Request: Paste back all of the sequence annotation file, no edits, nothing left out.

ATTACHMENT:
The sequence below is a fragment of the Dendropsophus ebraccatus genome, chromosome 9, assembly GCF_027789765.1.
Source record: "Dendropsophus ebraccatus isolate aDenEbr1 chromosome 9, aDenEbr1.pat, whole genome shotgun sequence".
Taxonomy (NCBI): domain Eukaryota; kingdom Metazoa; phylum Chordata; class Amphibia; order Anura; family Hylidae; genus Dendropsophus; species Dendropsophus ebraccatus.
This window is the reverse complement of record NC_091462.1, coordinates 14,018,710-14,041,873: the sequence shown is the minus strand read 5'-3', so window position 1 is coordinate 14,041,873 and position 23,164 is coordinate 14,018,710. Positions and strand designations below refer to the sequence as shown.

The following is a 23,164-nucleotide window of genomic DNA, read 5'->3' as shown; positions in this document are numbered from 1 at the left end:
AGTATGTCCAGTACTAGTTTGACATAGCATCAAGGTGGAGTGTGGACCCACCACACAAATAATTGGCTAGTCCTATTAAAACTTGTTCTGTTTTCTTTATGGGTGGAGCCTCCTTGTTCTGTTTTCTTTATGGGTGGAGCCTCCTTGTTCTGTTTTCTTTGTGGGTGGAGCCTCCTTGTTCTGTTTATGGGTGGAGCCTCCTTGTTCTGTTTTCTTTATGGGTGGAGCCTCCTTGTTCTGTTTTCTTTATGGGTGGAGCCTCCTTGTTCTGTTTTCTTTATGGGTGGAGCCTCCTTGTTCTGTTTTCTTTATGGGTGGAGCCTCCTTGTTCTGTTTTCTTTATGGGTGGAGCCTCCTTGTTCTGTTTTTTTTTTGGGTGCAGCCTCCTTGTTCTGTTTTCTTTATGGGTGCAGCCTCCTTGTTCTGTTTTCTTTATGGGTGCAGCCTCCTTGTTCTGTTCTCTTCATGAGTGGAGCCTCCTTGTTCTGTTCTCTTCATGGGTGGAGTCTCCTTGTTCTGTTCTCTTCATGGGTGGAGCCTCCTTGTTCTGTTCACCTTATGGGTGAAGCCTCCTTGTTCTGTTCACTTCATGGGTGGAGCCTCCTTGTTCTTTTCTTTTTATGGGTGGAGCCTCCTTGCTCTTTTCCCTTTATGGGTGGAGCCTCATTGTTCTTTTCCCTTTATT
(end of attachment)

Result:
The sequence below is a fragment of the Dendropsophus ebraccatus genome, chromosome 9, assembly GCF_027789765.1.
Source record: "Dendropsophus ebraccatus isolate aDenEbr1 chromosome 9, aDenEbr1.pat, whole genome shotgun sequence".
Taxonomy (NCBI): domain Eukaryota; kingdom Metazoa; phylum Chordata; class Amphibia; order Anura; family Hylidae; genus Dendropsophus; species Dendropsophus ebraccatus.
This window is the reverse complement of record NC_091462.1, coordinates 14,018,710-14,041,873: the sequence shown is the minus strand read 5'-3', so window position 1 is coordinate 14,041,873 and position 23,164 is coordinate 14,018,710. Positions and strand designations below refer to the sequence as shown.

The following is a 23,164-nucleotide window of genomic DNA, read 5'->3' as shown; positions in this document are numbered from 1 at the left end:
AGTATGTCCAGTACTAGTTTGACATAGCATCAAGGTGGAGTGTGGACCCACCACACAAATAATTGGCTAGTCCTATTAAAACTTGTTCTGTTTTCTTTATGGGTGGAGCCTCCTTGTTCTGTTTTCTTTATGGGTGGAGCCTCCTTGTTCTGTTTTCTTTGTGGGTGGAGCCTCCTTGTTCTGTTTATGGGTGGAGCCTCCTTGTTCTGTTTTCTTTATGGGTGGAGCCTCCTTGTTCTGTTTTCTTTATGGGTGGAGCCTCCTTGTTCTGTTTTCTTTATGGGTGGAGCCTCCTTGTTCTGTTTTCTTTATGGGTGGAGCCTCCTTGTTCTGTTTTCTTTATGGGTGGAGCCTCCTTGTTCTGTTTTTTTTTTGGGTGCAGCCTCCTTGTTCTGTTTTCTTTATGGGTGCAGCCTCCTTGTTCTGTTTTCTTTATGGGTGCAGCCTCCTTGTTCTGTTCTCTTCATGAGTGGAGCCTCCTTGTTCTGTTCTCTTCATGGGTGGAGTCTCCTTGTTCTGTTCTCTTCATGGGTGGAGCCTCCTTGTTCTGTTCACCTTATGGGTGAAGCCTCCTTGTTCTGTTCACTTCATGGGTGGAGCCTCCTTGTTCTTTTCTTTTTATGGGTGGAGCCTCCTTGCTCTTTTCCCTTTATGGGTGGAGCCTCATTGTTCTTTTCCCTTTATT